What became of Ben is not known by me, but he was probably sent to Canada.

In the spring of 1807, ( I think it was,) a man, perhaps forty-five years old, talkative, forward and rather singular, came into the place, stopped with Major Spafford and worked for him two or three months. One morning Major Spafford came to Major Carter’s and inquired about the man. He said he was at his house last night, and was not now to be found, and he did not know but he might have walked over to Carter’s house. Major Carter had not seen him, but says he, “the rascal has run away.” Major Spafford says, ” I think not; he brought nothing with him to my house, and I do not know as he has carried anything away; and further, I think I must owe about four dollars.” “Well,” says Major Carter, “there shall nobody run away from this place, and I’ll go after him, I can track him out.”

He immediately started down what is now Water street, to the lake. There was then a number of log and brush fences across the street. When he got to the lake he found the track, and followed it down about two miles, when it turned off towards the road that leads to Euclid. The Major followed to the road, and thence toward Euclid, to near where Mr. J.K. Curtis now lives, (Willson Avenue,) where he overtook the man. The Major told him he must go back to Cleveland. He said, “he would not go, that he did not owe anybody there, and had not stolen anything, and the Major had nothing to do with him.”

The Major told him “did not care whether he went back or not, but one of two things you shall do, either you must go with me peaceably, or be killed and thrown into this cat swamp, to be eaten by the wolves and turkey buzzards.” The Major had a peculiar manner of suiting actions and looks, to words. “Oh!” says the man, “if you are in earnest, I don’t care if I go back.” The Major brought him to Major Spafford, who asked him “What made him go off in such a manner; you know I owe you something.” He answered, “I suppose you owe me a little, but I will tell you how it is with me. I have been a roving character, and don’t stay but a little while in a place. I have been in the habit when I left a place to run away.” Major Spafford told him “it was a bad one, and that he had better give it up; besides, you cannot run away from this place.” The man said “he saw it would not do here, and he thought he would not try it again.” Major Spafford told him “to eat his breakfast, and he would see in the meantime how much he owed him, and then he might go when and where he pleased.” The man said “he had about given up the idea of going, and if the Major would let him work he would stay,” which was agreed to, and he stayed two or three months.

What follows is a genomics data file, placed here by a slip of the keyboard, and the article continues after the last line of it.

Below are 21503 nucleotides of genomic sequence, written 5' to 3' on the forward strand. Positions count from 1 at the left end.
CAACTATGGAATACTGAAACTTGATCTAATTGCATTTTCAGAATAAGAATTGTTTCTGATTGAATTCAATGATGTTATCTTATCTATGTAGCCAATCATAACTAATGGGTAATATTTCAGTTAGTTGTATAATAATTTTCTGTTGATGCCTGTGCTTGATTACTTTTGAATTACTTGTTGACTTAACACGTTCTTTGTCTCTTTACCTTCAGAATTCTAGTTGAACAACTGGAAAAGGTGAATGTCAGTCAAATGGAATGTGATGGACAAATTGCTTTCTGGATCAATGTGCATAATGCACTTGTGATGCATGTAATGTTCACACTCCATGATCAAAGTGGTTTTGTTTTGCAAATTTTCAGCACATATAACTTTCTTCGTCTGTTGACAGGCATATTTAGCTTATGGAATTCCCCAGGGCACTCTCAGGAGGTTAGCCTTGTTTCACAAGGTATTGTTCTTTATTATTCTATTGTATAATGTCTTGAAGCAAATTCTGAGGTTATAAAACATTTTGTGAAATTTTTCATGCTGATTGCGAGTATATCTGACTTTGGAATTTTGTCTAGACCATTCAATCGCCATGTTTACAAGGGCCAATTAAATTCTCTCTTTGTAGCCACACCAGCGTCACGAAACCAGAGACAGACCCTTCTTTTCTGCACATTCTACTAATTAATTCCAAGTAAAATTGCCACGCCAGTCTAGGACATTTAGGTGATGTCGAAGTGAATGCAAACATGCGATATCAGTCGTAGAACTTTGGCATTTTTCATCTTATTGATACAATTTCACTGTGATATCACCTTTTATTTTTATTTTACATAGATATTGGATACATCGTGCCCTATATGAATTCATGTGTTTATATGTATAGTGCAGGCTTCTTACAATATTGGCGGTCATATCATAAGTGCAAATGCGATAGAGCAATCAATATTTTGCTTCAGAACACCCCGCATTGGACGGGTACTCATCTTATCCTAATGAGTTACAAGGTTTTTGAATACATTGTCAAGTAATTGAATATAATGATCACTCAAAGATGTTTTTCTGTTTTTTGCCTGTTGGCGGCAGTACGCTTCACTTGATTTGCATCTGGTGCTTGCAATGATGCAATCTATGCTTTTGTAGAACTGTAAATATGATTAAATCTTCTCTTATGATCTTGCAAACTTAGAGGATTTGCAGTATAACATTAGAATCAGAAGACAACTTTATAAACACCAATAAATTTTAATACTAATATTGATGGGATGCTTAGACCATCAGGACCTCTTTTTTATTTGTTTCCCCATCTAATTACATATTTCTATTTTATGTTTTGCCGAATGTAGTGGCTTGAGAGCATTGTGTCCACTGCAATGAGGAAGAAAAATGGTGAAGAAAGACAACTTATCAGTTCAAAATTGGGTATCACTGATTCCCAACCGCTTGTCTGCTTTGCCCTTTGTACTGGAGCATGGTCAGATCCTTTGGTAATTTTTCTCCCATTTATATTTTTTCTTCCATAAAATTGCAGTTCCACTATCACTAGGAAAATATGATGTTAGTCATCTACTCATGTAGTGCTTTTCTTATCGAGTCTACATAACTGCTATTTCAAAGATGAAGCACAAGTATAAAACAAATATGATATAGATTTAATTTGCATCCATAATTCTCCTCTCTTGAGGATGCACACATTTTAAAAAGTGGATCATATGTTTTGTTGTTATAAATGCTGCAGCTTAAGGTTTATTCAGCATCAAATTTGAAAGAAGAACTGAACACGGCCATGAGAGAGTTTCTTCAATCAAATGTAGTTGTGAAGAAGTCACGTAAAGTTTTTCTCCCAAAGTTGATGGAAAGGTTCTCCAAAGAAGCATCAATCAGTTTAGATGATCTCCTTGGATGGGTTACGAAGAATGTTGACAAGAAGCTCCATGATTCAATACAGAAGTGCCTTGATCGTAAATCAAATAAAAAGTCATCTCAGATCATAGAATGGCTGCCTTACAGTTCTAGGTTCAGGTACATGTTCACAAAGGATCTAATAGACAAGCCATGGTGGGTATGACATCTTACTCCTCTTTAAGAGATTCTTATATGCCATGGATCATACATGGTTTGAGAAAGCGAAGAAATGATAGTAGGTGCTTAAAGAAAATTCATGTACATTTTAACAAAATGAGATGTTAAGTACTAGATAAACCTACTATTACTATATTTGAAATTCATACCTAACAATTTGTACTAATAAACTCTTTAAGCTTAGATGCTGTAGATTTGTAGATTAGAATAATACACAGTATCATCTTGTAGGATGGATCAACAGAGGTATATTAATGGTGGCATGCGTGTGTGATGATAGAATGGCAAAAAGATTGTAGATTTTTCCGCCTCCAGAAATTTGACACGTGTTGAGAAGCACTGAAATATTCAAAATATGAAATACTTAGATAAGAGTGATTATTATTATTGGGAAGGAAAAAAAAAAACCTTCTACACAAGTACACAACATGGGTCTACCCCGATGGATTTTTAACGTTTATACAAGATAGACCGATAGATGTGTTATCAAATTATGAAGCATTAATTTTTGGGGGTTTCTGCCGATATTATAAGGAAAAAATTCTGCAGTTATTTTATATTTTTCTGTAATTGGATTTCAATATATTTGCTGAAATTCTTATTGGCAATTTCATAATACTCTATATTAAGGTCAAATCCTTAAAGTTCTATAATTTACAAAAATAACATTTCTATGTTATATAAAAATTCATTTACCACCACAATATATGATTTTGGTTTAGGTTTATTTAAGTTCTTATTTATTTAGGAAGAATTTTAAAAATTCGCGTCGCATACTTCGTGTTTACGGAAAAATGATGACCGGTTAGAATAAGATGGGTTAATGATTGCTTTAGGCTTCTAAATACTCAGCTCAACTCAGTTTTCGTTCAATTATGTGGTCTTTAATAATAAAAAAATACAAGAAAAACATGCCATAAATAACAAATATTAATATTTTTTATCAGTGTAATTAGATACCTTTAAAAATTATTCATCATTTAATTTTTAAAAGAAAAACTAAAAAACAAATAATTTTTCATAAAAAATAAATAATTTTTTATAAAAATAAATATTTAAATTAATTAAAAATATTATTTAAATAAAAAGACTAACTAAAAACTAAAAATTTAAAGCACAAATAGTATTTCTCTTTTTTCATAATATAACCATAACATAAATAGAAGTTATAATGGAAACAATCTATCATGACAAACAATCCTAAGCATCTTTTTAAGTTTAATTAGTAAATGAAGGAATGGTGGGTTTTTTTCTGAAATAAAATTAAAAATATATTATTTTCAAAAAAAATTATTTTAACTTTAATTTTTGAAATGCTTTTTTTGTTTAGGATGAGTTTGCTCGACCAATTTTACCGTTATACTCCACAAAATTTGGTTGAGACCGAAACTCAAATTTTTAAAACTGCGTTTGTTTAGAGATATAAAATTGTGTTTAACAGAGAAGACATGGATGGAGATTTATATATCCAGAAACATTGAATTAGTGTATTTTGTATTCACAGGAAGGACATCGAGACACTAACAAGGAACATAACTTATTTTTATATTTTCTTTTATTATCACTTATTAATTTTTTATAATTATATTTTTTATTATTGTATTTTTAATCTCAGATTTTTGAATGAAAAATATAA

Sometime in the fall of 1798, Major Carter said to me, “When I was living in my old log house under the hill, I saw an Indian coming up the river in a canoe. He landed opposite my house, fastened his canoe, and with paddle walked up to where I stood. After the usual salutation, he asked, ‘What stream do you call this?” The Major replied, “the Cuyahoga.” “No, no. this is not the Cuyahoga. I was here when a boy so high, (placing his hand about the height of a boy ten or a dozen years old,) and the Cuyahoga was like this,” making a plan with his paddle on the ground, which corresponded with what we call the old river bed. [It must be kept in mind, that from the point where the parties stood, they could not have a view of the old river bed as we can now, on account of the forest.] The Major said he had not any doubt, that the river used to empty itself at the west end of the pond. The Indian appeared to Major Carter to be seventy or seventy-five years old.

Subsequently I learned that in the year 1798, an old Oneida Indian, whose name was Scanodewan, who had been a faithful friend to the Americans during their struggle for independence, and was much attached to the Harpers, of Harperstown, State of New York, followed Col. Alex. Harper and family to Harpersfield, in this State.

Scanodewan made himself useful to the Colonel, by hunting and procuring game for the support of his family and others.